Entering into Oakes Gulf and this area takes a constant beating as old dead trees topple across the trail and the new growth fills in every possible void.

 

The trail begins the climb back up as it skirts around a southern shoulder of Mt Monroe. A short dip down and then more climbing and at a spot where the trees open up a look across Oakes Gulf and the avalanched scarred headwall.

 

Getting closer to the headwall and the trail passes through an odd grassy plain in comparison to the rest of the terrain. A look ahead to the headwall and I try to see where the trail goes up and over but to no avail. The rock slide in the picture looks like the most logical route but it would turn out not to be.

 

The trail instead takes a left turn and makes a large square "U" turn as it first heads towards Monroe. Then turns again to the right almost paralleling Crawford Path before one more right turn and now cutting across the contour lines as it heads up the headwall.

 

At the boundary line for the Dry River Wilderness a great view back down into the valley I came up out of. As I am coming up over the headwall a strange optical illusion as the towers of Mt Washington look a lot closer than they actually are.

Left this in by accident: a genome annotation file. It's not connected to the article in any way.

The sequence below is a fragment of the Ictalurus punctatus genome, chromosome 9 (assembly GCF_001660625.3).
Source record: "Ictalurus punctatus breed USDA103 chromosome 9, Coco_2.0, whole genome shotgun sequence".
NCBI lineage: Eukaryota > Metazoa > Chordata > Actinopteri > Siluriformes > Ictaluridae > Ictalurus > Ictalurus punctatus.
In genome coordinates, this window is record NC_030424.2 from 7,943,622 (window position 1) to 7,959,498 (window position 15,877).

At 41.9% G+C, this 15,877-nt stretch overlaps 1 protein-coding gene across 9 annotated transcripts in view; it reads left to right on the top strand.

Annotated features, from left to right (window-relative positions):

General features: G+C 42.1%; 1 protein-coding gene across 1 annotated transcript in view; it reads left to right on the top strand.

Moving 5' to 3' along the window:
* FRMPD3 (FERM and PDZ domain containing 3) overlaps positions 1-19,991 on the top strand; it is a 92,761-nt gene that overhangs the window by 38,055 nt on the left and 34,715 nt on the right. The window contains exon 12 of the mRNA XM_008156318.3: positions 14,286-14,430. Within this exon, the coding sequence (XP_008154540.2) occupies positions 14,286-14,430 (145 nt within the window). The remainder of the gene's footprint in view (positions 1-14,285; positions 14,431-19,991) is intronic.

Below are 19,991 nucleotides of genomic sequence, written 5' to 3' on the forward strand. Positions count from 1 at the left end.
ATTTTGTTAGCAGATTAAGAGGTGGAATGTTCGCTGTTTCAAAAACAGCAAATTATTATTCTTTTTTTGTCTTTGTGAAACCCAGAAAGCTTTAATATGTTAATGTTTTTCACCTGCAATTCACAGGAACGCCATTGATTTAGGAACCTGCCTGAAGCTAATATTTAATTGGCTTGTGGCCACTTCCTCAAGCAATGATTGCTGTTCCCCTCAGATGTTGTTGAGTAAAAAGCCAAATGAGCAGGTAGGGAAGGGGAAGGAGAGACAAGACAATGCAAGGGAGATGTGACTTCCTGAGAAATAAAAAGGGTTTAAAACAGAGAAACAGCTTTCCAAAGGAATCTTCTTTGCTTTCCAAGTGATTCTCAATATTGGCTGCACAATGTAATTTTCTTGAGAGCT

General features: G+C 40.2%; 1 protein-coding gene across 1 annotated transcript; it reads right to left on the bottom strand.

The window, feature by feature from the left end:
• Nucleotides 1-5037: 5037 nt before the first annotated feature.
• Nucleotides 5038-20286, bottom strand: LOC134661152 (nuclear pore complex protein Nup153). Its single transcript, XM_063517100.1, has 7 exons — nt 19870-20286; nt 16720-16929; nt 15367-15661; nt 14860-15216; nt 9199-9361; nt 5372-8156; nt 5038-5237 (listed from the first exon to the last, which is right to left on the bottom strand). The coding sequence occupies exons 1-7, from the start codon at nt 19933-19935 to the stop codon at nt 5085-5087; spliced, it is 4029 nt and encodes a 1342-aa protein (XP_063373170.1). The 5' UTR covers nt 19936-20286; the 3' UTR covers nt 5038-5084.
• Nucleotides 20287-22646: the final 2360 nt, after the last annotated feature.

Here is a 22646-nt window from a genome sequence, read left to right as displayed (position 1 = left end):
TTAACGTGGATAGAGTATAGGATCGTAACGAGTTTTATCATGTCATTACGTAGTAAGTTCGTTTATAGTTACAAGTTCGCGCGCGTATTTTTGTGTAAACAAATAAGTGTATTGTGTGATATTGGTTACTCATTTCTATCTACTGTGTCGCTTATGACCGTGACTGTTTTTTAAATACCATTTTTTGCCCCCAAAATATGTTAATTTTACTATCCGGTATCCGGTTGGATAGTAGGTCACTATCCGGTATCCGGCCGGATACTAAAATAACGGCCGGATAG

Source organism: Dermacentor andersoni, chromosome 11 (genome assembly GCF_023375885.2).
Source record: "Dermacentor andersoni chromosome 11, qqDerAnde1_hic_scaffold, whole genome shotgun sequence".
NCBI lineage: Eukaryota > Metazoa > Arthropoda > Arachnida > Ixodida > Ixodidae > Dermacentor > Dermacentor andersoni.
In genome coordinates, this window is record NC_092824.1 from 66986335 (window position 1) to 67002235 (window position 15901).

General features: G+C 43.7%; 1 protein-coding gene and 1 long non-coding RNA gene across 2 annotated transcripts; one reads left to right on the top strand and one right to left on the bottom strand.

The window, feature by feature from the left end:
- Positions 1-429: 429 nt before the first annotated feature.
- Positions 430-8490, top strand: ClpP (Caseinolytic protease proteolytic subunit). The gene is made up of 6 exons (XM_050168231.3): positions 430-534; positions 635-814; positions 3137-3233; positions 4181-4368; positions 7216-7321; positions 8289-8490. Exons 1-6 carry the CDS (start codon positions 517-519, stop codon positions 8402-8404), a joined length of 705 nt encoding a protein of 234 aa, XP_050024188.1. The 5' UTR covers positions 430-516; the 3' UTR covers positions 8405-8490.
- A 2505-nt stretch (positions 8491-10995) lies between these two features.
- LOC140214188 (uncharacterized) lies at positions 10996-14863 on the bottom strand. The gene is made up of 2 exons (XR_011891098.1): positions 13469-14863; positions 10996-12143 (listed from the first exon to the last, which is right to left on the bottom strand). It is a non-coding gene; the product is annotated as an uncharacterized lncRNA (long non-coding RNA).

One more push as I come up and over the headwall and over a mile away is Mt Washington.

 

Then for the first time today the Lakes of the Clouds Hut is visible where the Dry River Trail ends. A short distance later and one of the lakes as the trail skirts around the left side of it.

 

Finally after a little more than five hours since leaving my hammock this morning I am at the hut and the Dry River Trail is officially done! I know I should be happy with the time as it's 4.7 miles from where I started this morning. But time seemed to be at a standstill as the constant blowdowns really slowed my pace. Crawling over, under and around with a full pack made it that much more difficult. I head inside the hut for a break and it is crowded as it is Seek the Peak weekend on Mt Washington. I find a seat and have my snacks and then a bowl of soup that the hut offers for a mere two dollars. After a good half hour break it is time to move along as I head down Crawford Path making my way to the Mt Eisenhower Trail.

 

This is one of my favorite spots in the Whites as I make my way down with views galore since I am above treeline. I remember my first trip along this path when I was pursuing the 48 4000 footers back in March of 2012. The affect is still the same as this is my third time walking along this ridgeline. Within an hour I make it to the junction for Mt Eisenhower Trail and say goodbye to the masses as I turn left onto it.